The hunt for underwater signals from missing Flight MH370 is likely to continue for days before a robot submersible is deployed to comb the seabed, the Australian search chief said Tuesday.
The detection of sonic pings consistent with those emitted by aircraft black box recorders had raised hopes that a submersible would soon be sent down to the ocean floor.
However retired Air Chief Marshal Angus Houston said more signals were first needed and acoustic listening would continue until the batteries powering the emissions had expired.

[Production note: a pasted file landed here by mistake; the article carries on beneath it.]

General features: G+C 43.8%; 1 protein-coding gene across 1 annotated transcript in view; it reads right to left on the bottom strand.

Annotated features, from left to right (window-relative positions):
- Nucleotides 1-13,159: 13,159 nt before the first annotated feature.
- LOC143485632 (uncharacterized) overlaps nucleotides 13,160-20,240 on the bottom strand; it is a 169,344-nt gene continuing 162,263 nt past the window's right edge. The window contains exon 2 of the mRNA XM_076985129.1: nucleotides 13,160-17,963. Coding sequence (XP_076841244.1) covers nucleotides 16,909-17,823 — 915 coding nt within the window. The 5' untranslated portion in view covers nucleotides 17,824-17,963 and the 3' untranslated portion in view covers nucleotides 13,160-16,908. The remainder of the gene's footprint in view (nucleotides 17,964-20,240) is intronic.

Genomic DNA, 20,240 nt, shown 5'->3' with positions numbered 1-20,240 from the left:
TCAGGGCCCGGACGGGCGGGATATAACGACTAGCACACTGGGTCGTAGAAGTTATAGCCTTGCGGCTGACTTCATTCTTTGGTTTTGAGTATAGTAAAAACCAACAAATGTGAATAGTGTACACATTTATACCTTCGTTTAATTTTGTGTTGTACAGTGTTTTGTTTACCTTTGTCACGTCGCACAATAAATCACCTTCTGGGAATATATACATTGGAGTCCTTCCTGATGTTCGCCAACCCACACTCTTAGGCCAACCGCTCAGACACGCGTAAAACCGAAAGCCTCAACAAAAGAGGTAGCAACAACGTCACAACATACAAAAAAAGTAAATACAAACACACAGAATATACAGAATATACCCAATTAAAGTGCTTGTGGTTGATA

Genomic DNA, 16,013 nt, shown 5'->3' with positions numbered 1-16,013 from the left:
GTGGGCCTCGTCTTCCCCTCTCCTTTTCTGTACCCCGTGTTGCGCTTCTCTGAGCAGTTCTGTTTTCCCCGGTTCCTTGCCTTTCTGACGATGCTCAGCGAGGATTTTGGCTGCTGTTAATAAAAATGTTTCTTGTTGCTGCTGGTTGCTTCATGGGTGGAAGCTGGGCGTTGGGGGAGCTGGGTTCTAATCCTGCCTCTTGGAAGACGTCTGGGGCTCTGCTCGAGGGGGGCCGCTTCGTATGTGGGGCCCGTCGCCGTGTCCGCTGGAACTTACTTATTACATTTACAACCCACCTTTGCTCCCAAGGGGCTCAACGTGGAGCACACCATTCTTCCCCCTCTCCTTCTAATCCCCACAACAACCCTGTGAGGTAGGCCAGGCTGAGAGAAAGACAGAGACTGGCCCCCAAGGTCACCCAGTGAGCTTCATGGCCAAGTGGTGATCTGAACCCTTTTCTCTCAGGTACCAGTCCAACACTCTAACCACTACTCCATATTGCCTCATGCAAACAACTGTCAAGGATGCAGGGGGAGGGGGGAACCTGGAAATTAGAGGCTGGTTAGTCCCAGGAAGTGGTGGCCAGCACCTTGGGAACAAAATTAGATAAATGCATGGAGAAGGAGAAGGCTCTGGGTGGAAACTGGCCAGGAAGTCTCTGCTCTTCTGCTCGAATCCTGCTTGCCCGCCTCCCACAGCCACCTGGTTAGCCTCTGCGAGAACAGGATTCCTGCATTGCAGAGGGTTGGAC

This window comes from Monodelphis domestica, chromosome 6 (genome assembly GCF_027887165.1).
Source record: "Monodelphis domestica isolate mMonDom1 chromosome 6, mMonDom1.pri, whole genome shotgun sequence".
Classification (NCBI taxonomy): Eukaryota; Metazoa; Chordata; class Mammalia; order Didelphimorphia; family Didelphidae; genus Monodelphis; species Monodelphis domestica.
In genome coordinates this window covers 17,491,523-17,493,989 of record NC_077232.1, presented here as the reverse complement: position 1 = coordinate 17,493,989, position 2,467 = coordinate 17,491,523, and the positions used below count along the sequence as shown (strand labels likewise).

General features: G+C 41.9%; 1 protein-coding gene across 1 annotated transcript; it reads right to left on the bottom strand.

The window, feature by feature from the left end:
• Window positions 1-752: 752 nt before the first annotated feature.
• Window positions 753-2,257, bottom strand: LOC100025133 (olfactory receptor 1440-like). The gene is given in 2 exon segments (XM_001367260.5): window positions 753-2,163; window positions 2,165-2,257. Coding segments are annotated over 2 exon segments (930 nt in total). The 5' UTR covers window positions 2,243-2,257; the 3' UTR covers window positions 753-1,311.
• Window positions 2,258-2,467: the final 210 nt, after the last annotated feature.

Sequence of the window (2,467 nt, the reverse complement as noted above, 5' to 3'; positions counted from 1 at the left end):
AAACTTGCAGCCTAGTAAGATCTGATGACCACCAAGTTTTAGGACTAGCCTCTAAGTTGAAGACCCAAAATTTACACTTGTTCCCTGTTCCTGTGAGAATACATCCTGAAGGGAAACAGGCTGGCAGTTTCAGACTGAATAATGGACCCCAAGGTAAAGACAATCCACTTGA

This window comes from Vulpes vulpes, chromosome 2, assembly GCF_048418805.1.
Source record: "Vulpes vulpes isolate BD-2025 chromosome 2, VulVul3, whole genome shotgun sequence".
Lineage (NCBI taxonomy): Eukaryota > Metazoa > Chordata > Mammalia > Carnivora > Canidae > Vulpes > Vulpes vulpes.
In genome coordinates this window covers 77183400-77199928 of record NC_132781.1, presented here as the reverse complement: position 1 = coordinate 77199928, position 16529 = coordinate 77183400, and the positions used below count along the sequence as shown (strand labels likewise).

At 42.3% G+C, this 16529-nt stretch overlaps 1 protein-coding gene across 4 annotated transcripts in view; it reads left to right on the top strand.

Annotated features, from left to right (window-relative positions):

"We need to continue that (search) for several days to the point at which there is absolutely no doubt that the pinger batteries will have expired," Angus Houston said. "Until we stop the pinger search we will not deploy the submersible."
Further signals would help to focus the hunt for a possible crash site, he said.
"If we can get more transmissions we can get a better fix on the ocean floor which will enable a much more narrowly focused visual search for wreckage," he said.
Houston said no further transmissions had been detected in the remote search area off western Australia which could help pinpoint where the jet carrying 239 people is believed to have crashed into the Indian Ocean.
"We need another transmission to better refine the area," Houston added.
Up to 11 military planes, three civilian planes and 14 ships were Tuesday taking part in the unprecedented search 2,268 kilometres northwest of Perth, the Joint Agency Coordination Centre (JACC) said.